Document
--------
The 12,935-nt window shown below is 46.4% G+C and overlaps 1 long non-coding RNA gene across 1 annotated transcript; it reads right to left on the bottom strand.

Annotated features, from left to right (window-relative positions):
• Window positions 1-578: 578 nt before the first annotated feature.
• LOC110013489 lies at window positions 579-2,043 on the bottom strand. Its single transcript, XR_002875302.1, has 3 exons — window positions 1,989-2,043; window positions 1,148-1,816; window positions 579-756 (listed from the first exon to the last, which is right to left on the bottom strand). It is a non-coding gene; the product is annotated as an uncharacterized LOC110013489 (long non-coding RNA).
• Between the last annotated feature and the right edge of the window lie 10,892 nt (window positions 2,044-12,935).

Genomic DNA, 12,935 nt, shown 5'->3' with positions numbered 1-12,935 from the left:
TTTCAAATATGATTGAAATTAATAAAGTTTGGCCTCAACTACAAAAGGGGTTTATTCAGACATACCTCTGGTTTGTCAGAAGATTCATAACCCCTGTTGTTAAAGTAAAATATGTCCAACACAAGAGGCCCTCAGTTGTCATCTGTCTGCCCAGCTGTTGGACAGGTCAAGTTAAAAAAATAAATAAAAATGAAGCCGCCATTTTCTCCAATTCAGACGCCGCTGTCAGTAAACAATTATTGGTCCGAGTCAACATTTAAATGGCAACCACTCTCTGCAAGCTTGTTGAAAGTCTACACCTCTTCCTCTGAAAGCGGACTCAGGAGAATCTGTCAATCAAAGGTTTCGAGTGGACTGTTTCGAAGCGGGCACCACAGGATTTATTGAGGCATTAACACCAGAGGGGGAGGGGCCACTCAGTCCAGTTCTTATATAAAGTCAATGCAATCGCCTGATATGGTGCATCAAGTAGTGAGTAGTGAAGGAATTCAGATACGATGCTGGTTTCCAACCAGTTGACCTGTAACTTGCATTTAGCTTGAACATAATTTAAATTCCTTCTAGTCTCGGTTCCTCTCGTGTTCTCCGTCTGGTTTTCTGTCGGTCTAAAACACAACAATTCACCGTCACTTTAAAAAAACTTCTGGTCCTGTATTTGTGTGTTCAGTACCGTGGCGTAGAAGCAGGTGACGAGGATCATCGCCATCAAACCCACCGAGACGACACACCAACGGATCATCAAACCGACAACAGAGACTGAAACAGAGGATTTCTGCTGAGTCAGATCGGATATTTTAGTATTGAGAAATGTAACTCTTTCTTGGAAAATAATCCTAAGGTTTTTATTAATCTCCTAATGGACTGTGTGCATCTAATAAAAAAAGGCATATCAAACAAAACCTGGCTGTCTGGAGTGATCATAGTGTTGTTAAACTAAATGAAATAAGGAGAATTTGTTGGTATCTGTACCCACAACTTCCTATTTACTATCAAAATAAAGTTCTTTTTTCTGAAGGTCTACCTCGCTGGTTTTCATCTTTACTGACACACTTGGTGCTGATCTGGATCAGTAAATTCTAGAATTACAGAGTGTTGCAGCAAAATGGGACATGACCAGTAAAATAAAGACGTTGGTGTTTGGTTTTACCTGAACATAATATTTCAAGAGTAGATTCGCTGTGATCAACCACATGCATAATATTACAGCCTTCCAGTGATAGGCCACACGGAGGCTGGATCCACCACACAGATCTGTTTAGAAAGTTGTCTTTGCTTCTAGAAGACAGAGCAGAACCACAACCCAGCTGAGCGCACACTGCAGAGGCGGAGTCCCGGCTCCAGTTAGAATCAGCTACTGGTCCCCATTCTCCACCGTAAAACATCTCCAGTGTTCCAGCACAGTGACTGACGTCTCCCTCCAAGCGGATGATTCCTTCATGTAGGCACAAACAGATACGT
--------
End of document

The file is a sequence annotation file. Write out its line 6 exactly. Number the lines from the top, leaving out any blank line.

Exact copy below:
Genomic DNA, 12,935 nt, shown 5'->3' with positions numbered 1-12,935 from the left: